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Employees fired for denying black woman service after closing

Lillian Green claims she was turned away after hours from a Portland, Oregon, vegan bakery owned by a same-sex married couple because she is black (YouTube screenshot)

The Back to Eden Bakery in Portland, Oregon, failed to live up to its name after firing two employees for denying a woman service after the business had closed for the night.

The problem, in the eyes of the owners of the vegan bakery, a same-sex married couple, was that even though the employees were properly shutting down operations at the regular 9 p.m. closing time, the woman turned away after hours was black.

It didn’t matter that they had already turned away a white woman for the same reason.

In a statement on Facebook, the bakery said that while the workers didn’t necessarily do anything wrong, they “lacked sensitivity and understanding of the racial implications at work,” reported KATU-TV in Portland.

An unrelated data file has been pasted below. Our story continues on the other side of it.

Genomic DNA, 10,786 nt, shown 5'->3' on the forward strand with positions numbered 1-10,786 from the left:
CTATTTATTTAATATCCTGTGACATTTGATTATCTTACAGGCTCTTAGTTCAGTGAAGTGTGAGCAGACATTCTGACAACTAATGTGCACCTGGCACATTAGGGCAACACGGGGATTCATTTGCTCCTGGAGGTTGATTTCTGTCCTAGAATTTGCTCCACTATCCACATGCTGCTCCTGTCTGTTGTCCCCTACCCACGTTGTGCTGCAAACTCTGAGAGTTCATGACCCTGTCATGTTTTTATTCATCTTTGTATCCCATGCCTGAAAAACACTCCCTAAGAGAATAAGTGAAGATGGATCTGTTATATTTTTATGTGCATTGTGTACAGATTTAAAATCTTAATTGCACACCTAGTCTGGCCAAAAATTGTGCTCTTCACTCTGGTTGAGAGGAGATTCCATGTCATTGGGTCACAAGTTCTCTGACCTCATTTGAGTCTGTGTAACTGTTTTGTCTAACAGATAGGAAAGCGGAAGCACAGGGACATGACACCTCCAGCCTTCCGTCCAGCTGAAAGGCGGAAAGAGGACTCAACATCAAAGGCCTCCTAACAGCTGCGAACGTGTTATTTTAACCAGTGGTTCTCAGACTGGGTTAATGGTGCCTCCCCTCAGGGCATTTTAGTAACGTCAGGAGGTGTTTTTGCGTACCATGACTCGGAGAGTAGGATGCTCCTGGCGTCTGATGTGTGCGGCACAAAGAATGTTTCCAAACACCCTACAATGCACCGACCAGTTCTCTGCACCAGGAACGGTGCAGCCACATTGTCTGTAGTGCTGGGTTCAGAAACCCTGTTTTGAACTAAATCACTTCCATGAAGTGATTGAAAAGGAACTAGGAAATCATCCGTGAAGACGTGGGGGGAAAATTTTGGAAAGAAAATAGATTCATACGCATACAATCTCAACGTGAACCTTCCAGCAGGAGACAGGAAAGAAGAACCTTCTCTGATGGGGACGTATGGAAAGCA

It also turns out, according to the station, that the black woman, Lillian Green, is well known in the area as a “professional equity activist,” serving as equity director in the Oregon Department of Education.

The incident took place May 10 but was noted Thursday by columnist Rod Dreher in a post on the American Conservative website.

The progressive Seattle newspaper The Stranger reported Green started live streaming on Facebook from outside the bakery after she was turned away.

“I’m going to put this on Facebook and I’m going to blast their a–,” Green says. “They can live that life but they’re about to get all blasted on Facebook.”

Later, from home, Green made another video.

“I want to tell you about a disturbing, heart wrenching experience I had,” she says.

The Stranger said that 12 hours after the incident, Back to Eden’s John Blomgren, who owns the bakery with his husband, posted a 3,000 word apology on Facebook, which has since been deleted.

The apology said that while the employees are not racist and were simply following protocol, they were fired because “sometimes impact outweighs intent” and “the “clamoring public” demanded they be fired.

The bakery said “this is more about how a black woman was made to feel” at the business.

“We are doing business in a gentrified neighborhood in a racist city within a racist state of a racist country,” the owner explained.

A surveillance video shows Green entered the baker at 9:06 p.m., six minutes after closing time, and employees had turned off the “Open” sign.

There were several white customers who had made orders before closing time still inside.

But two white women who went to the bakery two minutes before Green also had been turned away.